The first-term Democrat has said she would reject any bills that she perceives as suppressing voting rights.
• SB 280 aimed to require the Board of State Canvassers to complete the canvass of an initiative petition within 100 days after the petition was filed with the Secretary of State.
Former Secretary of State and current Rep. Ruth Johnson, R-Holly, criticized the veto.
“This legislation was not partisan, but the governor and secretary of state have chosen to make everything partisan,” Johnson said in a statement.
“I personally didn’t agree with many parts of Proposal 3 of 2018 when I was secretary of state, but I made sure we processed those petitions in 53 days because that was my responsibility to the people of Michigan,” she continued. “One hundred days is a reasonable timeframe. This veto is not about good public policy, it is about partisan politics.”
• SB 277 aimed to require county clerks to update the qualified voter file to cancel the registration of deceased electors in their counties at least monthly.
The bills were part of a roughly 40-bill package that the GOP claimed would secure election integrity.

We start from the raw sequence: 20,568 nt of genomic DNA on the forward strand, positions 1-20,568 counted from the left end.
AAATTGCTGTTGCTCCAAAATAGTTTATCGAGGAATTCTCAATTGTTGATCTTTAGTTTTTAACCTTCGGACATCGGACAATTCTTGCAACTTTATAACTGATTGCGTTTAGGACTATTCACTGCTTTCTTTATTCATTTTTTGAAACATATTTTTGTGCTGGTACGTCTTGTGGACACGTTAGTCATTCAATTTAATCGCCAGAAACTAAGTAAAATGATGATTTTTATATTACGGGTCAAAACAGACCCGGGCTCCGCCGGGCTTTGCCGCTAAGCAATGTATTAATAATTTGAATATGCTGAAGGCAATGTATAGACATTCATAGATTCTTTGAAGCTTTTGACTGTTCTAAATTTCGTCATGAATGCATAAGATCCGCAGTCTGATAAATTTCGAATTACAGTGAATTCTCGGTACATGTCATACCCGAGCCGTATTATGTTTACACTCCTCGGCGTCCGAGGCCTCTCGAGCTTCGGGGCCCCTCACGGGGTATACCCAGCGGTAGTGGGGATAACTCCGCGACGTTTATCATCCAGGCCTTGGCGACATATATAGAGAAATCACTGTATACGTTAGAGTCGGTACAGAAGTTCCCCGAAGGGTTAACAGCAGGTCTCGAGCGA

Some GOP lawmakers have rejected any connection between former President Donald Trump’s 2020 election loss and the bill package, saying the bills were a priority before then.
“Every citizen of Michigan has the constitutionally-guaranteed right to vote and deserves to exercise that right in safe and secure elections,” Whitmer wrote in a veto letter. “Enrolled Senate Bills 277 and 280 are the latest in a series of election bills arriving on my desk that fail to advance those goals.”
Whitmer said the two vetoed bills “[W]ould divert key resources away from ensuring that every qualified Michigan resident can cast a secure ballot in our elections. SB 277 in particular disregards the state’s successful process for maintaining the Qualified Voter File by adding burdensome requirements that would distract from core election administration responsibilities.”
Whitmer said she would work together on legislation to ease overseas voting for military families, establishing a permanent absent voter list, allowing more time for preprocessing of absentee ballots, and allowing county clerks to flag dead voters 15 days before an election.